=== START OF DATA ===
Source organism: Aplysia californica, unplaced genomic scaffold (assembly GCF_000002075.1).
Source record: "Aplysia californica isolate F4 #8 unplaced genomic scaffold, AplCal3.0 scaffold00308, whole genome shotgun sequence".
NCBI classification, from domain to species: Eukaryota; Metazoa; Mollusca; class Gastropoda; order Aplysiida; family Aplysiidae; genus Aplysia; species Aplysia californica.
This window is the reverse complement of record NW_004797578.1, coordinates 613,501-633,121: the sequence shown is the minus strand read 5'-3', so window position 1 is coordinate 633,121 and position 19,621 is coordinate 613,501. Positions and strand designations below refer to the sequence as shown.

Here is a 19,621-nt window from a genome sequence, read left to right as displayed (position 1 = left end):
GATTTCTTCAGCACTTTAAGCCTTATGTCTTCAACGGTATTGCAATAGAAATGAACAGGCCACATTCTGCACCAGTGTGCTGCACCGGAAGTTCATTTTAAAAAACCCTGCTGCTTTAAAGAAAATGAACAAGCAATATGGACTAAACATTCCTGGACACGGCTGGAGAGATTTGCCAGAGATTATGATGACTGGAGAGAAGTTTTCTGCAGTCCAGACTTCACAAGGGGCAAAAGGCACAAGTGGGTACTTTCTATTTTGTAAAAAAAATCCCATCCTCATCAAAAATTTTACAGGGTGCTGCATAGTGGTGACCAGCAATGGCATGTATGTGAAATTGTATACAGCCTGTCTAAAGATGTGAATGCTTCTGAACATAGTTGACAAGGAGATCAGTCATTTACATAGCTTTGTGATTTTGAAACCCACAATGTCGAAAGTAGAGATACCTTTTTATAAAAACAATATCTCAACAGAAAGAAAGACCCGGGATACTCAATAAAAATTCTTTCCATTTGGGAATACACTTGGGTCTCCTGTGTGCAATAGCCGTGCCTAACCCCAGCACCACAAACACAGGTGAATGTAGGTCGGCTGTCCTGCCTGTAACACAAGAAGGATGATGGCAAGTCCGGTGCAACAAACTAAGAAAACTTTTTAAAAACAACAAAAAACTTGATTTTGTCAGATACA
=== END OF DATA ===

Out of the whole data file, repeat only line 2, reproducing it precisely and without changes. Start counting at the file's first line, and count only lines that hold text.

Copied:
Source record: "Aplysia californica isolate F4 #8 unplaced genomic scaffold, AplCal3.0 scaffold00308, whole genome shotgun sequence".